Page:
You’ve downloaded a PowerShell script from a reliable website and you want to use it to perform some task in your test environment. The script isn’t signed, so you use the Set-ExecutionPolicy cmdlet to set your PowerShell execution policy to Unrestricted. But when you try to run the script, you get an error saying the script can’t run.
Try this: right-click on the .ps1 file for the script in Windows Explorer, select Properties, and click Unblock if there is an Unblock button on the General tab of the Properties page for the file. We often forget that the default behavior since Windows XP SP2 is to restrict what you can do with files downloaded to your computer. See this KB article for more info:
What if you downloaded a bunch of files into a folder and want to unblock all of them? You can use the Windows Sysinternals utility called Streams to do this as described in this thread from the TechNet Forums:
It gets even better on Windows 8 with the new Unblock-File cmdlet of PowerShell 3.0:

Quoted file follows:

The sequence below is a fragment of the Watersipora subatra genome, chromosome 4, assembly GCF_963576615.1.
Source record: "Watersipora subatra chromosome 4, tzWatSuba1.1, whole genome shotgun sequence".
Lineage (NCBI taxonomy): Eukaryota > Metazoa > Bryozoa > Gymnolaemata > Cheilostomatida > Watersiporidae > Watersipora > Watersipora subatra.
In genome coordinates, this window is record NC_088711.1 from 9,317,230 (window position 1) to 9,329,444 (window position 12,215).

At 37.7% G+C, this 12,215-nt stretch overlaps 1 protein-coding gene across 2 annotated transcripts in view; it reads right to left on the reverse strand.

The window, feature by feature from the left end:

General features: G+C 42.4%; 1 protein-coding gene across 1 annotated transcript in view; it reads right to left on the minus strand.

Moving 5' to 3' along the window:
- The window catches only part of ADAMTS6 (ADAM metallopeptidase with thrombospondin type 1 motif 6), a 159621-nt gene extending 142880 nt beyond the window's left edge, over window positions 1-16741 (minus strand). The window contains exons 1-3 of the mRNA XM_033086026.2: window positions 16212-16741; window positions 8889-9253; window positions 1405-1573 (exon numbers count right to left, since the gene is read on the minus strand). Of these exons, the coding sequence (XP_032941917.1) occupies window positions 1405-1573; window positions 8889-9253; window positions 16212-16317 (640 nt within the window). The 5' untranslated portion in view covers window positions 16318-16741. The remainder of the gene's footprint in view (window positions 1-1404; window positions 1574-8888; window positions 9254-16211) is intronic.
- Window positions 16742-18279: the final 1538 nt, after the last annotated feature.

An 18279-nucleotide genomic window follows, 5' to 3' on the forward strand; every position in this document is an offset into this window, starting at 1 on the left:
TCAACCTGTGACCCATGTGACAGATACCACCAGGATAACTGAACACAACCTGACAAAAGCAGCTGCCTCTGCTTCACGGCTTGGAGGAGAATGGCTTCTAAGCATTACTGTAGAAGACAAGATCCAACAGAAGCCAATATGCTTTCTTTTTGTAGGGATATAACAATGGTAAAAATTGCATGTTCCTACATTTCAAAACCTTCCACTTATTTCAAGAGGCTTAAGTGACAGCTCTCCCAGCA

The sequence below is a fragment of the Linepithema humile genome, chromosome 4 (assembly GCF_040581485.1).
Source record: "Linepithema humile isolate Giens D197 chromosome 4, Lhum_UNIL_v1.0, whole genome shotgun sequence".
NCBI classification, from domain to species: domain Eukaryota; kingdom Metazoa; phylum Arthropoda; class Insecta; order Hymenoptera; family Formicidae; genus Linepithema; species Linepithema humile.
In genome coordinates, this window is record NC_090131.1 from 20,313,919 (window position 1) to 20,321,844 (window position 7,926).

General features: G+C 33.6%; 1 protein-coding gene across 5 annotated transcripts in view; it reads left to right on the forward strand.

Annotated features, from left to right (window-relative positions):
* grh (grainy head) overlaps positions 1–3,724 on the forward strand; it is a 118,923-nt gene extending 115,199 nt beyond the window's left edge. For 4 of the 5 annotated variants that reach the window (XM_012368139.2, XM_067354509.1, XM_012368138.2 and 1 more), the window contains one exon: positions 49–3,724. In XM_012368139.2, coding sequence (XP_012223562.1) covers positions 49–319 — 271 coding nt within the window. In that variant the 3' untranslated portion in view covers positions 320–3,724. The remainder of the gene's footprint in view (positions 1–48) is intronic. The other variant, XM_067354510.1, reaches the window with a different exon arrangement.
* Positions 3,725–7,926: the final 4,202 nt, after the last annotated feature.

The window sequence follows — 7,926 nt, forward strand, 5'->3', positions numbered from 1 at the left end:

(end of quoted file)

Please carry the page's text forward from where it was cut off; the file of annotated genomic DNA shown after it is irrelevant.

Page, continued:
The above tip was previously published in an issue of WServerNews, a weekly newsletter from TechGenix that focuses on the administration, management and security of the Windows Server platform in particular and cloud solutions in general. Subscribe to WServerNews today by going to http://www.wservernews.com/subscribe.htm and join almost 100,000 other IT professionals around the world who read our newsletter!
Mitch Tulloch is an eleven-time recipient of the Microsoft Most Valuable Professional (MVP) award and a widely recognized expert on Windows Server and cloud computing technologies. Mitch is also Senior Editor of WServerNews. For more information about him see http://www.mtit.com.